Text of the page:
When the six-member Division I golf committee decided to change the championship format in July 2007, having 30 schools play three stroke-play rounds with the top eight moving on to match-play competition, it created a scenario whereby any program that reached nationals could rightfully offer the same rallying cry.
Why not us?
With that, the inaugural "Great Eight" included not only perennial powers (Oklahoma State, Georgia, USC, Arizona State) but programs on the rise (Texas AM, Arkansas and Washington) and even a Cinderella (unranked Michigan, playing in the championship for the first time in 12 years).
Critics argued match play was too likely to produce a "fluke" champion, forgetting there were a few "unexpected" winners crowned via stroke play as well (Pepperdine, 1997; California, 2004). Meanwhile, how much grousing do you hear about, say, underdog Villanova's NCAA hoops win over heavy favorite Georgetown in 1985? Most describe it as memorable, not lucky.
Supporters of the new format couldn't have asked for a better christening than Friday morning's quarterfinal clash between the nation's two top-ranked teams, Georgia and Oklahoma State, a tilt that came down to the final hole of the fifth match. Sure, most hoped the Bulldogs (who struggled during the final 18 holes of qualifying, hanging on to the eighth spot) and Cowboys (who cruised to the top seed with a three-under 849) would be battling in the championship match. Still, the heavyweight face-off had all the drama everyone had anticipated.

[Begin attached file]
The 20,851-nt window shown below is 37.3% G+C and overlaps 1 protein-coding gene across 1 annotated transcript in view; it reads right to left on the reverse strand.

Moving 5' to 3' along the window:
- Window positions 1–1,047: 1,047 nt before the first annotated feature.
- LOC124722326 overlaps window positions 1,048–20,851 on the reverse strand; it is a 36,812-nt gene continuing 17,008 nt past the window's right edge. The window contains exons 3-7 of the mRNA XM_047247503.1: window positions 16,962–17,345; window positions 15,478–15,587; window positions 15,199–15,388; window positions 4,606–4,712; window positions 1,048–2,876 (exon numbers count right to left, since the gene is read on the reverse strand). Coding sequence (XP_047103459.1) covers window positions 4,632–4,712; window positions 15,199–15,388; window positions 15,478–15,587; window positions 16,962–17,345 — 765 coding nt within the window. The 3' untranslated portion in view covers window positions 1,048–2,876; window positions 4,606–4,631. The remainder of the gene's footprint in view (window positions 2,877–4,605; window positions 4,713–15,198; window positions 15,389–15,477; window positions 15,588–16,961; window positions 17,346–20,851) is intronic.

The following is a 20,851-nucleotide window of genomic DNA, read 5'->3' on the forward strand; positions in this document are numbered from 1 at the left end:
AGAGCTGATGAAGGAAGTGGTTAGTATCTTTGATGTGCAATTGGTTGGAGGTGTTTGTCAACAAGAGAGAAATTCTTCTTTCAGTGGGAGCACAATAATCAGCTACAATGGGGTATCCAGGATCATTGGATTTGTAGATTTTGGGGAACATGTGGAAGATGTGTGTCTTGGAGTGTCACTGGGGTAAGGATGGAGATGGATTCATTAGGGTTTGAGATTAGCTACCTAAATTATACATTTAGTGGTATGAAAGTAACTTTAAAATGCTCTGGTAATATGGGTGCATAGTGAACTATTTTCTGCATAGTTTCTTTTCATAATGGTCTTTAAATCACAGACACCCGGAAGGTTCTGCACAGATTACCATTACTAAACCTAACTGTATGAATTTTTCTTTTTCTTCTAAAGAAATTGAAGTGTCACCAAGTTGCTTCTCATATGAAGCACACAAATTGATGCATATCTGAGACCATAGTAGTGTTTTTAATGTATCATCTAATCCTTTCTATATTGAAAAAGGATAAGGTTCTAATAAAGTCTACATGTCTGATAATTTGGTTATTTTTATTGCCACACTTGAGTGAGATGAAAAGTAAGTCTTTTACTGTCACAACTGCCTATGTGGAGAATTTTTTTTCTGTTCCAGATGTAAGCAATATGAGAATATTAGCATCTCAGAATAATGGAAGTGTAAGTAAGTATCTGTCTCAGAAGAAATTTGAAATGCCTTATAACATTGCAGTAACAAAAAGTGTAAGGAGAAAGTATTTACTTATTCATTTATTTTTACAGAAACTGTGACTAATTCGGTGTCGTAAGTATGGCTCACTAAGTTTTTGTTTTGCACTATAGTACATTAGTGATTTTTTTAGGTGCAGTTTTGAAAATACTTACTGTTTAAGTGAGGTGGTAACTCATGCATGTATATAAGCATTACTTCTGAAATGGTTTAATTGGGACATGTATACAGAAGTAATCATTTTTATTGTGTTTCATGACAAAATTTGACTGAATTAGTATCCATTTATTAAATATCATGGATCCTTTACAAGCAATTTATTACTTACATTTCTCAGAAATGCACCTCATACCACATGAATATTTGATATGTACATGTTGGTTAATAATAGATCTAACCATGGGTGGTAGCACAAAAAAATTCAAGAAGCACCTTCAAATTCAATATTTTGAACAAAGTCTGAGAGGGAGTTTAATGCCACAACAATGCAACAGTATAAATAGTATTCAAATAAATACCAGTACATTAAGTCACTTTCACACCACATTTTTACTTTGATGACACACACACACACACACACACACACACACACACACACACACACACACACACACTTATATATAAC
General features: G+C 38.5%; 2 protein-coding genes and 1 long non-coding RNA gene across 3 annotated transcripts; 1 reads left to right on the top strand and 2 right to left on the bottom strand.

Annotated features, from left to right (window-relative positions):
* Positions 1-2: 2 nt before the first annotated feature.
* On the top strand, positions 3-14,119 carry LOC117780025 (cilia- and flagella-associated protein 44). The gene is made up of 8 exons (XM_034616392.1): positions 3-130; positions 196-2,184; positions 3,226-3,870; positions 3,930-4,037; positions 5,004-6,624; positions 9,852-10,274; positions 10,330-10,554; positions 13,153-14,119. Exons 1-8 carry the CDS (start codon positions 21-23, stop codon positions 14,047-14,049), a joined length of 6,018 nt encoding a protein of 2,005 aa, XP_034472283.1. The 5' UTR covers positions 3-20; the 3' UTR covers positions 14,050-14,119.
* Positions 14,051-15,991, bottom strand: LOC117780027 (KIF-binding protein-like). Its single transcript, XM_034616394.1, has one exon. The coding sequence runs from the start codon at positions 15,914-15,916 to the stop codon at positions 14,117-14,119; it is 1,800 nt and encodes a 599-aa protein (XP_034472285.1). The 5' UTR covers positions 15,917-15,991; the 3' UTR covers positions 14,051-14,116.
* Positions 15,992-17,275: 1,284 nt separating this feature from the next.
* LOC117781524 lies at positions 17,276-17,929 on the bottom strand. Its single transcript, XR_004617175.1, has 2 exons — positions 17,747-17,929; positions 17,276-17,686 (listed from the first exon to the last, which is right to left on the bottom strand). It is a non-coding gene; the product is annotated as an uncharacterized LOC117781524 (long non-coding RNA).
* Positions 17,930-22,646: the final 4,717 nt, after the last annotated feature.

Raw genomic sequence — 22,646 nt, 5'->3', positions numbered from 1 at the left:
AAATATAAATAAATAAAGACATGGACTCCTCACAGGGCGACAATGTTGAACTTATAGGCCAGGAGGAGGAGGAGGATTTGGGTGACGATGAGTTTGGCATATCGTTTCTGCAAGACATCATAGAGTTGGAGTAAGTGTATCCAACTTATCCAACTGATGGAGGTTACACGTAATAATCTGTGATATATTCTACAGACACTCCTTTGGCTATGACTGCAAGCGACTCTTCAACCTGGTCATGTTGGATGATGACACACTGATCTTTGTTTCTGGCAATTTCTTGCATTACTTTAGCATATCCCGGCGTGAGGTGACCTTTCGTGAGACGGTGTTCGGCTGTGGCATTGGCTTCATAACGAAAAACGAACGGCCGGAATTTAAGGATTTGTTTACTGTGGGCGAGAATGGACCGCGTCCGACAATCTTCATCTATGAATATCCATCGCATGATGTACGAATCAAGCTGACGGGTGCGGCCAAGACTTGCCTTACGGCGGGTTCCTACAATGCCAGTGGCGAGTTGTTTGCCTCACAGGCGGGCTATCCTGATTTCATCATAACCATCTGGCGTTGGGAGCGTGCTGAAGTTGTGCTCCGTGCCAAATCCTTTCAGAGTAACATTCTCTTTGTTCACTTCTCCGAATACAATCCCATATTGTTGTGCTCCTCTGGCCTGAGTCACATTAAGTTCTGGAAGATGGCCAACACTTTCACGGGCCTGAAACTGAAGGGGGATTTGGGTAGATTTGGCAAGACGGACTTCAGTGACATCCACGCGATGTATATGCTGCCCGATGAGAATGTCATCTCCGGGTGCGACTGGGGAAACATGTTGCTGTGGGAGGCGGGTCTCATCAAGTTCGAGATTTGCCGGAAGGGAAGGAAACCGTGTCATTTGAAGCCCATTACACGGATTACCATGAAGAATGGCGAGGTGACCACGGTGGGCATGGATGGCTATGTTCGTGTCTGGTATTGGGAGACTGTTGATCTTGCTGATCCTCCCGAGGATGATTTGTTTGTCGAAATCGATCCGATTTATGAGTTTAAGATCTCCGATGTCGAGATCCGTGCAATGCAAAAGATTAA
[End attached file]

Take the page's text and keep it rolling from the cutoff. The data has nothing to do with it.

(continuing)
As if foreshadowing Burgoon's heroics, Georgia senior Brian Harman rolled in a five-foot birdie putt on the home hole (after birdies on 16 and 17) to clinch a 1-up win over Oklahoma State All-American Rickie Fowler and push the Bulldogs past the Cowboys, 3-2.
"Probably the most fun I've had in college golf, that head-to-head aspect, coming down the stretch, having your whole team out there." And that was from the losing player, Fowler, his voice cracking with emotion on each word.
"A couple of coaches who have been detractors of this format, if they had been here today, they would understand why this format is better," said OSU coach Mike McGraw, who might have claimed the school's 11th NCAA title had the tournament remained all stroke play, since his Cowboys held an impressive 13-stroke lead after 54 holes.
"You can't hide [in match play]," said Washington coach Matt Thurmond, whose Huskies fell to Arkansas in the quarterfinals, 3-2. "You are what you are. You have to hit those big shots over and over again. … There's golf, and then there's competing. There are a lot of golfers out here. But real competitors come out in a match-play format."
Arkansas coach Brad McMakin acknowledged Georgia's quick turnaround from its emotional victory versus OSU likely helped the Razorbacks defeat the Bulldogs, 3-1-1, in their semifinal match (next year match-play rounds will be held over three days rather than two). The Aggies, 3-1-1 quarterfinal winners over Arizona State, ended Michigan's underdog bid in the afternoon semifinal by the same margin, Burgoon winning his matches against both opponents.
"It's been a long road," noted Higgins, who took over the program in fall 2001. "When we started eight years ago, we were a long way from being national champs. It's a long process, getting great players like Bronson and John and Andrea and Conrad and Matt, just putting together a team that has a chance to compete."
Burgoon's time in College Station wasn't always rosy, either. He sat out a semester due to academics and tried PGA Tour Q school one fall. During his senior season, however, he had a 72.0 average and claimed six top-10s.
"I love this team," he said moments after being mobbed by his fellow Aggies. "They battled their butts off all day. I just tried to bring it home for them. That was the hardest thing when it was slipping away. I was more discouraged for the other guys on the team than myself."
As his dream became a reality, Burgoon ultimately had nothing to worry about, which is more than the D-I golf committee can say. After a thrilling match-play debut, what can it do for an encore?